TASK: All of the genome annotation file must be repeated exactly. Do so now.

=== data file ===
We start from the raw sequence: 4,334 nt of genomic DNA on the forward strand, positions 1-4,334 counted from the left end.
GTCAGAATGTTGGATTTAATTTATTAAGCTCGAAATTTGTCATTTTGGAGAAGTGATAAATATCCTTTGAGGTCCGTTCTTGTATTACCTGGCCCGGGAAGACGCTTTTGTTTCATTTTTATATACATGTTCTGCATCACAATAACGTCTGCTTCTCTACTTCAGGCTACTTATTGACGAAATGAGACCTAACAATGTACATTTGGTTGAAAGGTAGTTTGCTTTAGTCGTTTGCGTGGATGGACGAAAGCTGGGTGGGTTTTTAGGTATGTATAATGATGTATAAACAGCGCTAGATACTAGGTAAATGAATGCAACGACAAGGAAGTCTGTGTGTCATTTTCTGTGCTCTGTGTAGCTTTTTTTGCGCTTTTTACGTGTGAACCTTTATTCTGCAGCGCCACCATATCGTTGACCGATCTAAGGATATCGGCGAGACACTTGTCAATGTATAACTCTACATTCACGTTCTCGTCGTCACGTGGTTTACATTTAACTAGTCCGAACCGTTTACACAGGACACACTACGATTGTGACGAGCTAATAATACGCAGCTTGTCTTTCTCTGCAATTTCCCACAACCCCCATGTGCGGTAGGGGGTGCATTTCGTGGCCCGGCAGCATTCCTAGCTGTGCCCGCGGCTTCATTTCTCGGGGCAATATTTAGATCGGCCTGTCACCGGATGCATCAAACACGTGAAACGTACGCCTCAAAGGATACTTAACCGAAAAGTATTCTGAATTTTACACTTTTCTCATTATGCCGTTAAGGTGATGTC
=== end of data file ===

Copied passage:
We start from the raw sequence: 4,334 nt of genomic DNA on the forward strand, positions 1-4,334 counted from the left end.
GTCAGAATGTTGGATTTAATTTATTAAGCTCGAAATTTGTCATTTTGGAGAAGTGATAAATATCCTTTGAGGTCCGTTCTTGTATTACCTGGCCCGGGAAGACGCTTTTGTTTCATTTTTATATACATGTTCTGCATCACAATAACGTCTGCTTCTCTACTTCAGGCTACTTATTGACGAAATGAGACCTAACAATGTACATTTGGTTGAAAGGTAGTTTGCTTTAGTCGTTTGCGTGGATGGACGAAAGCTGGGTGGGTTTTTAGGTATGTATAATGATGTATAAACAGCGCTAGATACTAGGTAAATGAATGCAACGACAAGGAAGTCTGTGTGTCATTTTCTGTGCTCTGTGTAGCTTTTTTTGCGCTTTTTACGTGTGAACCTTTATTCTGCAGCGCCACCATATCGTTGACCGATCTAAGGATATCGGCGAGACACTTGTCAATGTATAACTCTACATTCACGTTCTCGTCGTCACGTGGTTTACATTTAACTAGTCCGAACCGTTTACACAGGACACACTACGATTGTGACGAGCTAATAATACGCAGCTTGTCTTTCTCTGCAATTTCCCACAACCCCCATGTGCGGTAGGGGGTGCATTTCGTGGCCCGGCAGCATTCCTAGCTGTGCCCGCGGCTTCATTTCTCGGGGCAATATTTAGATCGGCCTGTCACCGGATGCATCAAACACGTGAAACGTACGCCTCAAAGGATACTTAACCGAAAAGTATTCTGAATTTTACACTTTTCTCATTATGCCGTTAAGGTGATGTC